Coronavirus: Ontario government revises school, child care centre screening guidelines

Click to play video 'Ontario government revises school, child care centre screening guidelines' Ontario government revises school, child care centre screening guidelines
WATCH ABOVE: The province has changed the COVID-19 symptoms screening guidelines for schools and childcare centres. As Erica Vella reports, it’s relief to some parents who have had to keep kids home school or daycare.

TORONTO — Parents of students with the sniffles or a headache will no longer have to line up for hours to get their children tested at COVID-19 assessment centres under Ontario’s newly amended screening guidelines for schools and daycares.

Dr. Barbara Yaffe, the province’s associate chief medical officer of health, said students with either of those symptoms can return to school after 24 hours if they otherwise feel fine. She said those are only symptoms in about 17 per cent of COVID-19 cases among children, so the change seemed prudent.

“There’s all sorts of other causes of a runny nose, there’s other viruses circulating in the community,” she said. “The kid might have just been outside and got a runny nose.”

Read more: Toronto District School Board’s COVID-19 screening app back in service

Story continues below advertisement

Previously, the government had asked children with either symptom to stay home until they received a negative test result or other medical diagnosis, or were symptom-free for 24 hours. Now kids can return to class even with one of those symptoms after a day.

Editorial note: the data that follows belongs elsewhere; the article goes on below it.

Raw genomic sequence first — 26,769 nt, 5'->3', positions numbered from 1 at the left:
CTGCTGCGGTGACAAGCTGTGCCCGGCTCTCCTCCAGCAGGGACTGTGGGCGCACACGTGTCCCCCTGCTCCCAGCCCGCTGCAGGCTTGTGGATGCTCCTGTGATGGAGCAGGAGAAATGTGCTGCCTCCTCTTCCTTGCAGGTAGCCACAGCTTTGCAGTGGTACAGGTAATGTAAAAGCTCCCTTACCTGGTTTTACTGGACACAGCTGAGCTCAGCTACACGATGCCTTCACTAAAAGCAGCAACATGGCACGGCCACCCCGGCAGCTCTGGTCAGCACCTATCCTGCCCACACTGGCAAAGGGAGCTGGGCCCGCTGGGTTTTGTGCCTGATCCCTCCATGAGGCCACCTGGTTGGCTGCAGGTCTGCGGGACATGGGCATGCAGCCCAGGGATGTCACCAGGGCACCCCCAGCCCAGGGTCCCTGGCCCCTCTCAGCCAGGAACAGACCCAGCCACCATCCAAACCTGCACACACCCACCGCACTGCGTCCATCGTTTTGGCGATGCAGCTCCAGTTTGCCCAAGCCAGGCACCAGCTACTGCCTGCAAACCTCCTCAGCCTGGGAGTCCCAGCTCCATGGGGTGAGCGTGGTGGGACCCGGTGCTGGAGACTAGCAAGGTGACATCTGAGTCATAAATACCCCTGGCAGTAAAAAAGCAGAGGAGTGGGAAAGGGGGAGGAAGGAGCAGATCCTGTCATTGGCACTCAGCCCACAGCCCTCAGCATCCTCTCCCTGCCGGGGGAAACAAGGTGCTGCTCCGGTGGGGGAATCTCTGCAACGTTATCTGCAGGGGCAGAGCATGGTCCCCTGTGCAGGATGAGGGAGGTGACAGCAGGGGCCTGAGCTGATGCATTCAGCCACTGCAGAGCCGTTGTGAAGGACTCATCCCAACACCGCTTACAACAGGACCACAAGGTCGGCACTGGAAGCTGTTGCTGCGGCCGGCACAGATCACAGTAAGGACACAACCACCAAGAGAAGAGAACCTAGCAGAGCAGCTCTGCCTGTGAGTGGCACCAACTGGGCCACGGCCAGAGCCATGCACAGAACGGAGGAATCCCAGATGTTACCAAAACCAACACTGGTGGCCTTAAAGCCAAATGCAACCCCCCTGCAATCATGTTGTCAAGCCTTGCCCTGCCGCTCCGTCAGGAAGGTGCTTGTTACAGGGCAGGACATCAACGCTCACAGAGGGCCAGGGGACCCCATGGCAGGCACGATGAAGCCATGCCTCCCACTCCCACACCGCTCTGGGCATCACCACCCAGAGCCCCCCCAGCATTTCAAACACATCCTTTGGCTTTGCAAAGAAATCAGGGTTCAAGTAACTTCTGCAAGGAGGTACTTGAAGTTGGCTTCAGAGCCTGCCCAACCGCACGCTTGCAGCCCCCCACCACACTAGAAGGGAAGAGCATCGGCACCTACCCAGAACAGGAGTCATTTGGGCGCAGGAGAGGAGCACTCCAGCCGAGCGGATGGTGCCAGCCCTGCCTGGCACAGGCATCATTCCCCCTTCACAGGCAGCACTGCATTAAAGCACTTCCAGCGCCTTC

[ Sign up for our Health IQ newsletter for the latest coronavirus updates ]

Ontario is also removing abdominal pain or conjunctivitis from its screening list.

Children with a fever or cough will still be required to stay home, consult with a doctor and receive an alternative diagnosis or a negative COVID-19 test.

Ontario’s change comes after British Columbia dropped 10 symptoms, including a runny nose, from their screening guidance last month.

NDP education critic Marit Stiles slammed the Ontario government for its changing guidelines, saying the shifts are giving parents “whiplash.”

Story continues below advertisement

“Parents who spent hours and hours in line this week with their little ones waiting for a test ? have a right to be frustrated at the horrible lack of clarity on when kids need a test, and when they should return to school or daycare,” she said.